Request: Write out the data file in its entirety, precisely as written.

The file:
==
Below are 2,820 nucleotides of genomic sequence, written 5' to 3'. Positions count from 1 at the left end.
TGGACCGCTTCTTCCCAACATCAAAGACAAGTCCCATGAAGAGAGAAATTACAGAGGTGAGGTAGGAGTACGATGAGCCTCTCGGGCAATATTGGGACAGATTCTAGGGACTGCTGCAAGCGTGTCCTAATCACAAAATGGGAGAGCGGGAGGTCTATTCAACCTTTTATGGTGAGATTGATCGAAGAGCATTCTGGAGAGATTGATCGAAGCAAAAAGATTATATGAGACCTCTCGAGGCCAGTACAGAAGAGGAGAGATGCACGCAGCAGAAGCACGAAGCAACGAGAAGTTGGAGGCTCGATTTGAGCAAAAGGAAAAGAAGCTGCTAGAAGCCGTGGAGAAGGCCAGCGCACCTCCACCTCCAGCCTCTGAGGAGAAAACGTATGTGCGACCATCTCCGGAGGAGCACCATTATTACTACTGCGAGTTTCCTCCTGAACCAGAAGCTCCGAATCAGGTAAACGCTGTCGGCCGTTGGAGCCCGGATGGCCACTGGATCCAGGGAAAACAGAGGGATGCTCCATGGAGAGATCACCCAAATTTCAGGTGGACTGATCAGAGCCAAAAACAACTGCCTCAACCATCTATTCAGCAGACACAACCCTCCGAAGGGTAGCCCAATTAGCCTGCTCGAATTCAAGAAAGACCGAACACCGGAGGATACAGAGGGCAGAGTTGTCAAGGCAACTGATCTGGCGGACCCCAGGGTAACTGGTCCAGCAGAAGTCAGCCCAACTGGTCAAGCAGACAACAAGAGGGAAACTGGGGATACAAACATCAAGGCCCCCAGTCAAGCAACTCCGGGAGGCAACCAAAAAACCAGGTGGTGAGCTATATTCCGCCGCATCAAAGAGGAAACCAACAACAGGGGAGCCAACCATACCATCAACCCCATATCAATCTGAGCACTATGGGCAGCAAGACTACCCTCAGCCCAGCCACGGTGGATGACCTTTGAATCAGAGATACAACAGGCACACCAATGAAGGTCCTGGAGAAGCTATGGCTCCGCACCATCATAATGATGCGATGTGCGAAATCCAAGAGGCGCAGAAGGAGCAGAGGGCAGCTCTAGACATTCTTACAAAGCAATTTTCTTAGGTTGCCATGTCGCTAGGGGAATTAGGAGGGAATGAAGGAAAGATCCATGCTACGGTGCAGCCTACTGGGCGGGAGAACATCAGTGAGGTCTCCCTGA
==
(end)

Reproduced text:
Below are 2,820 nucleotides of genomic sequence, written 5' to 3'. Positions count from 1 at the left end.
TGGACCGCTTCTTCCCAACATCAAAGACAAGTCCCATGAAGAGAGAAATTACAGAGGTGAGGTAGGAGTACGATGAGCCTCTCGGGCAATATTGGGACAGATTCTAGGGACTGCTGCAAGCGTGTCCTAATCACAAAATGGGAGAGCGGGAGGTCTATTCAACCTTTTATGGTGAGATTGATCGAAGAGCATTCTGGAGAGATTGATCGAAGCAAAAAGATTATATGAGACCTCTCGAGGCCAGTACAGAAGAGGAGAGATGCACGCAGCAGAAGCACGAAGCAACGAGAAGTTGGAGGCTCGATTTGAGCAAAAGGAAAAGAAGCTGCTAGAAGCCGTGGAGAAGGCCAGCGCACCTCCACCTCCAGCCTCTGAGGAGAAAACGTATGTGCGACCATCTCCGGAGGAGCACCATTATTACTACTGCGAGTTTCCTCCTGAACCAGAAGCTCCGAATCAGGTAAACGCTGTCGGCCGTTGGAGCCCGGATGGCCACTGGATCCAGGGAAAACAGAGGGATGCTCCATGGAGAGATCACCCAAATTTCAGGTGGACTGATCAGAGCCAAAAACAACTGCCTCAACCATCTATTCAGCAGACACAACCCTCCGAAGGGTAGCCCAATTAGCCTGCTCGAATTCAAGAAAGACCGAACACCGGAGGATACAGAGGGCAGAGTTGTCAAGGCAACTGATCTGGCGGACCCCAGGGTAACTGGTCCAGCAGAAGTCAGCCCAACTGGTCAAGCAGACAACAAGAGGGAAACTGGGGATACAAACATCAAGGCCCCCAGTCAAGCAACTCCGGGAGGCAACCAAAAAACCAGGTGGTGAGCTATATTCCGCCGCATCAAAGAGGAAACCAACAACAGGGGAGCCAACCATACCATCAACCCCATATCAATCTGAGCACTATGGGCAGCAAGACTACCCTCAGCCCAGCCACGGTGGATGACCTTTGAATCAGAGATACAACAGGCACACCAATGAAGGTCCTGGAGAAGCTATGGCTCCGCACCATCATAATGATGCGATGTGCGAAATCCAAGAGGCGCAGAAGGAGCAGAGGGCAGCTCTAGACATTCTTACAAAGCAATTTTCTTAGGTTGCCATGTCGCTAGGGGAATTAGGAGGGAATGAAGGAAAGATCCATGCTACGGTGCAGCCTACTGGGCGGGAGAACATCAGTGAGGTCTCCCTGA